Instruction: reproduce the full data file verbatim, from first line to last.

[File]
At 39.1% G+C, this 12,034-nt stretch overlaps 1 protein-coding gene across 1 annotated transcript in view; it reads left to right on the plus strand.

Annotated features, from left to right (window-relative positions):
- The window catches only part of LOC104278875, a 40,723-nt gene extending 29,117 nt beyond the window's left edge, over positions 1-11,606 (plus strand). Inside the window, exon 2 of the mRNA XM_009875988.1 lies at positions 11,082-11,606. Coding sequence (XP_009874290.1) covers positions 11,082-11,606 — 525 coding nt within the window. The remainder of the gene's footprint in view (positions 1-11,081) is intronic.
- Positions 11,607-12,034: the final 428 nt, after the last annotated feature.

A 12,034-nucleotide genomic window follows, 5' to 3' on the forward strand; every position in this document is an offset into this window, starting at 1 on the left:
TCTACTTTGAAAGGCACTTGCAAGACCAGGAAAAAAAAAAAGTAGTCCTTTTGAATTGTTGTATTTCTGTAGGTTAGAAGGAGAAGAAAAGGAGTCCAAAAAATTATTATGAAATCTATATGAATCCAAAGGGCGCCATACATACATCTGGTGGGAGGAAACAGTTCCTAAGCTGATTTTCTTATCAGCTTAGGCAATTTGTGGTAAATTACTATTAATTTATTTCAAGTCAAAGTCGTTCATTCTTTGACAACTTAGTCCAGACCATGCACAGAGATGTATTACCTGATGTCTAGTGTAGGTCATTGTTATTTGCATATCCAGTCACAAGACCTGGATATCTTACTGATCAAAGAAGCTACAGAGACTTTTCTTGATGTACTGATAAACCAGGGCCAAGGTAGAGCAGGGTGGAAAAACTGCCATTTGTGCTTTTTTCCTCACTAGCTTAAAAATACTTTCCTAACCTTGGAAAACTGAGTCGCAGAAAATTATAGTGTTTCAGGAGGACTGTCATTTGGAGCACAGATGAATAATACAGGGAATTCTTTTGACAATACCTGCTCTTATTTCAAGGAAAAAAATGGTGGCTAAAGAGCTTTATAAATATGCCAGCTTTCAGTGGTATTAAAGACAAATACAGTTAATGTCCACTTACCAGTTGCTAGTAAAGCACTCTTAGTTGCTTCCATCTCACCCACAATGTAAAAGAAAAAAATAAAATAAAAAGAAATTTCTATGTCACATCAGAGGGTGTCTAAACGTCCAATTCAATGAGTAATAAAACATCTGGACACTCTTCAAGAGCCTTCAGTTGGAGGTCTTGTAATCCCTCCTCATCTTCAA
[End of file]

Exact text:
At 39.1% G+C, this 12,034-nt stretch overlaps 1 protein-coding gene across 1 annotated transcript in view; it reads left to right on the plus strand.

Annotated features, from left to right (window-relative positions):
- The window catches only part of LOC104278875, a 40,723-nt gene extending 29,117 nt beyond the window's left edge, over positions 1-11,606 (plus strand). Inside the window, exon 2 of the mRNA XM_009875988.1 lies at positions 11,082-11,606. Coding sequence (XP_009874290.1) covers positions 11,082-11,606 — 525 coding nt within the window. The remainder of the gene's footprint in view (positions 1-11,081) is intronic.
- Positions 11,607-12,034: the final 428 nt, after the last annotated feature.

A 12,034-nucleotide genomic window follows, 5' to 3' on the forward strand; every position in this document is an offset into this window, starting at 1 on the left:
TCTACTTTGAAAGGCACTTGCAAGACCAGGAAAAAAAAAAAGTAGTCCTTTTGAATTGTTGTATTTCTGTAGGTTAGAAGGAGAAGAAAAGGAGTCCAAAAAATTATTATGAAATCTATATGAATCCAAAGGGCGCCATACATACATCTGGTGGGAGGAAACAGTTCCTAAGCTGATTTTCTTATCAGCTTAGGCAATTTGTGGTAAATTACTATTAATTTATTTCAAGTCAAAGTCGTTCATTCTTTGACAACTTAGTCCAGACCATGCACAGAGATGTATTACCTGATGTCTAGTGTAGGTCATTGTTATTTGCATATCCAGTCACAAGACCTGGATATCTTACTGATCAAAGAAGCTACAGAGACTTTTCTTGATGTACTGATAAACCAGGGCCAAGGTAGAGCAGGGTGGAAAAACTGCCATTTGTGCTTTTTTCCTCACTAGCTTAAAAATACTTTCCTAACCTTGGAAAACTGAGTCGCAGAAAATTATAGTGTTTCAGGAGGACTGTCATTTGGAGCACAGATGAATAATACAGGGAATTCTTTTGACAATACCTGCTCTTATTTCAAGGAAAAAAATGGTGGCTAAAGAGCTTTATAAATATGCCAGCTTTCAGTGGTATTAAAGACAAATACAGTTAATGTCCACTTACCAGTTGCTAGTAAAGCACTCTTAGTTGCTTCCATCTCACCCACAATGTAAAAGAAAAAAATAAAATAAAAAGAAATTTCTATGTCACATCAGAGGGTGTCTAAACGTCCAATTCAATGAGTAATAAAACATCTGGACACTCTTCAAGAGCCTTCAGTTGGAGGTCTTGTAATCCCTCCTCATCTTCAA